Josh: No worries, always appreciate your input!

Jane: I will try to take a photo of the whole thing. But basically I just threw it together with materials at hand, (I think the jar might be a 2lb jamjar!) and it worked. I sorta just calculated the salt quantity based on the average salinity of seawater.

The mangroves are started from what look like long green pods called propagules. They are very common in parts of Tampa Bay. I believe it is illegal to take the young plants, as mangroves are an important part of the ecosystem. But the propagules often wash up on the beaches, and this is how I got started.


    Bookmark   February 20, 2011 at 8:49PM
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So, you grew that tree from seed? Amazing! I'll be in Tampa this Spring.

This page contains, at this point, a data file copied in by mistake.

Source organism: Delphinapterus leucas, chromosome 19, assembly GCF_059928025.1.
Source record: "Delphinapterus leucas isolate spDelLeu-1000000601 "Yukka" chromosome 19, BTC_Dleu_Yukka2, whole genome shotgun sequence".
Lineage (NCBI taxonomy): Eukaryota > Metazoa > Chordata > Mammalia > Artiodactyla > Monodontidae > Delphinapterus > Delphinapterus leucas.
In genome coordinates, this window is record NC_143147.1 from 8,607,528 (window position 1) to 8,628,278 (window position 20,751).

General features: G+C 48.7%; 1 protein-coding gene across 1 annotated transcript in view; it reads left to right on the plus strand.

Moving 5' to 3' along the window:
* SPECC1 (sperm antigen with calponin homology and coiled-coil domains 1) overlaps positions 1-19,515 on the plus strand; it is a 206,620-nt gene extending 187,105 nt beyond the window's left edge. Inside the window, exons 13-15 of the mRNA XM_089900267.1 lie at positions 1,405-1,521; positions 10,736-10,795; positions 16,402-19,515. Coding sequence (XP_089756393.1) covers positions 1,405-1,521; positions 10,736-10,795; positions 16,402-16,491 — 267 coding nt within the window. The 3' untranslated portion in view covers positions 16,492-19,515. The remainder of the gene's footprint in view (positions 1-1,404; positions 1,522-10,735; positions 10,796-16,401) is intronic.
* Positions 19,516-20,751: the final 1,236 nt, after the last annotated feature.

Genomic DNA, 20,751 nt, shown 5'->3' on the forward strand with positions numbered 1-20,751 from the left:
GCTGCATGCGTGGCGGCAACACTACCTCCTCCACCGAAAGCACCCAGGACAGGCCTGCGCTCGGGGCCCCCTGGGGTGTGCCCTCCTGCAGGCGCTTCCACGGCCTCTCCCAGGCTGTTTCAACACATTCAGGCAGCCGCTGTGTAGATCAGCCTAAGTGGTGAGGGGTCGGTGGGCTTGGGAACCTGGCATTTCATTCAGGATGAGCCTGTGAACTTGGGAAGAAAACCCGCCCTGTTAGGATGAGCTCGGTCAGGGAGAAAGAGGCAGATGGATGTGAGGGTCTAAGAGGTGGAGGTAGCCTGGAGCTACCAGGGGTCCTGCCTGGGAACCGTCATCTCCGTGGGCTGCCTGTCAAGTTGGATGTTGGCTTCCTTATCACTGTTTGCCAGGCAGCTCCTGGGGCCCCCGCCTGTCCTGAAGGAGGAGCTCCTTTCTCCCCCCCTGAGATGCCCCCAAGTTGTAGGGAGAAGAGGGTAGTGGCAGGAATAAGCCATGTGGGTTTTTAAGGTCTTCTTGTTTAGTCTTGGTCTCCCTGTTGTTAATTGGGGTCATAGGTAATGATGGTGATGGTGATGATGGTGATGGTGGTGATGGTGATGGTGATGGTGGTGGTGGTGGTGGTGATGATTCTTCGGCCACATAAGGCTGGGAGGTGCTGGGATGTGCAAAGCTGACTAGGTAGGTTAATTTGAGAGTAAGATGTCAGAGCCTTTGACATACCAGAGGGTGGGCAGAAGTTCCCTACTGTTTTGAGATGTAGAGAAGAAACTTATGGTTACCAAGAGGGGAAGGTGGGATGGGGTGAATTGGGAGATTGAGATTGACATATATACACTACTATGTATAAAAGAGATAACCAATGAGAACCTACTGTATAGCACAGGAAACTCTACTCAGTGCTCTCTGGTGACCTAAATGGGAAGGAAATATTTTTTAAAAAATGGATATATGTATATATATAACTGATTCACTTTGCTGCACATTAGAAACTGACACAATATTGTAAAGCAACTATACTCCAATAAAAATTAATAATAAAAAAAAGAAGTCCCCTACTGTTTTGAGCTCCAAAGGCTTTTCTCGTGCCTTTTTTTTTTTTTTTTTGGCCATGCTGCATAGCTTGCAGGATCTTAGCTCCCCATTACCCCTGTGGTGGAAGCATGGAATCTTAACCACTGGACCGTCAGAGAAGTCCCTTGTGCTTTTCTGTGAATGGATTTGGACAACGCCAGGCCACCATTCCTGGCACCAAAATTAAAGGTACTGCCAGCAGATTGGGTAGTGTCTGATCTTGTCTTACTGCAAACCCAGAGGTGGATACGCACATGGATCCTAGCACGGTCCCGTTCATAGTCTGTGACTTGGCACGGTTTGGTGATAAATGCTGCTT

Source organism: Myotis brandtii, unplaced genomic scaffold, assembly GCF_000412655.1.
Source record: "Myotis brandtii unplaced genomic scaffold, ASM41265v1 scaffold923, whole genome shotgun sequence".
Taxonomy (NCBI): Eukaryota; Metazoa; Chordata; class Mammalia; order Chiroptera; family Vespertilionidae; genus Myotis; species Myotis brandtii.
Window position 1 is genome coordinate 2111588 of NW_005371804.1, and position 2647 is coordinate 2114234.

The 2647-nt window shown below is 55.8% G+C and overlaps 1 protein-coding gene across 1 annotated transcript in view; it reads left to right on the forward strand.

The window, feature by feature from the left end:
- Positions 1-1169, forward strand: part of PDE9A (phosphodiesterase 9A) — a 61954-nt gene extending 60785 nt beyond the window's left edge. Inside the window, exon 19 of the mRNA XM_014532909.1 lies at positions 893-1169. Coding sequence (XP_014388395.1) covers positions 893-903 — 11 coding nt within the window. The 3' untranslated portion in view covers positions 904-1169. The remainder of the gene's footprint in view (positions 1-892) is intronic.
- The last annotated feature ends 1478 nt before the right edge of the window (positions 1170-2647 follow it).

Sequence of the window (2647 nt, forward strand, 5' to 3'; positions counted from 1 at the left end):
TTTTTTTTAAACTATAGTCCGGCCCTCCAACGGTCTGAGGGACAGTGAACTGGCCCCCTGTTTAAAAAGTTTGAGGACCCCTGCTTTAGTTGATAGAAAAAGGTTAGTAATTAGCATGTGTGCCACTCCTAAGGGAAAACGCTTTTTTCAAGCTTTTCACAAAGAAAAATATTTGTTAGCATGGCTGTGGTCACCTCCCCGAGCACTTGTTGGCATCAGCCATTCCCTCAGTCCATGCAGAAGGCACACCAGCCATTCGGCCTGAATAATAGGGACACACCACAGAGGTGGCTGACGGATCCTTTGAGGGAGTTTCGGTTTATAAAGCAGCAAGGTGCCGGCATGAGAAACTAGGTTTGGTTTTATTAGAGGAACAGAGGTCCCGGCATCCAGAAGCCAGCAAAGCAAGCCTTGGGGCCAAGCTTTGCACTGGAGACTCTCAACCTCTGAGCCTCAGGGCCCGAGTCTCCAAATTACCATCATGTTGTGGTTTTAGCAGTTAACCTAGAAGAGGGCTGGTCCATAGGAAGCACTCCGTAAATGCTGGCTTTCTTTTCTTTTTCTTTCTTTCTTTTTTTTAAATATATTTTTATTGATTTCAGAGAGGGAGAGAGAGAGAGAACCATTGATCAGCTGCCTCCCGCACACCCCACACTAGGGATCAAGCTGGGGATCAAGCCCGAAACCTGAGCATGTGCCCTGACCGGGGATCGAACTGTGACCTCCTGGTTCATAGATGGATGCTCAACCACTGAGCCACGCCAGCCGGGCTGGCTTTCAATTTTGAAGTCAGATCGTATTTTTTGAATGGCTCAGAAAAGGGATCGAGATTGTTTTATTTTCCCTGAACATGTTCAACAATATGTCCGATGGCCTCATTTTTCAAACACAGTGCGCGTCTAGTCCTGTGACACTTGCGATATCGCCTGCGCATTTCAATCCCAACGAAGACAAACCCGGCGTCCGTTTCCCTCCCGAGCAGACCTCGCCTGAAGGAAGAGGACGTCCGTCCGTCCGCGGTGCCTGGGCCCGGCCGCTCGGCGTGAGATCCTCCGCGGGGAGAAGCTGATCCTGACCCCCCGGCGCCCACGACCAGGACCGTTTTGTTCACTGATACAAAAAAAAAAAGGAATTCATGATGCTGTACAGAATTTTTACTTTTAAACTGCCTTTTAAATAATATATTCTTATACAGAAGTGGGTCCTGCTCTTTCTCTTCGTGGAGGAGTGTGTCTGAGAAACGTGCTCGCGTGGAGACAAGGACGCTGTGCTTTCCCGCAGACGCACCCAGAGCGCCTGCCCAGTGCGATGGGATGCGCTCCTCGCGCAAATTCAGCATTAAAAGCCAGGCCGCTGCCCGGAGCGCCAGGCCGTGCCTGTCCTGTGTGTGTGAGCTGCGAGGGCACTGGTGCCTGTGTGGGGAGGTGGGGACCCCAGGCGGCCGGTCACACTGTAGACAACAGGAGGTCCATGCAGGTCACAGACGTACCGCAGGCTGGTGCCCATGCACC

Great growing,


    Bookmark   February 20, 2011 at 11:13PM
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penfold2(4b, MN)

I think it's unusual that you have better luck with saltwater than freshwater. There may be some issues with acclimating plants from one to the other. But if it's working now, that's great.

If you are just adding table salt to the water and begin to notice problems, you may want to consider adding some epsom salt for magnesium. To raise the magnesium concentration from 0 to the natural seawater level of 1300ppm, you would need to add ~50 grams of epsom salt per gallon. Some calcium would be good too, but then I'd be on my way to creating a whole recipe for synthetic seawater :)

    Bookmark   February 20, 2011 at 11:14PM
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One could always buy the bagged salt-water mix used for aquariums. But maybe that's getting too fussy.

    Bookmark   February 21, 2011 at 9:17PM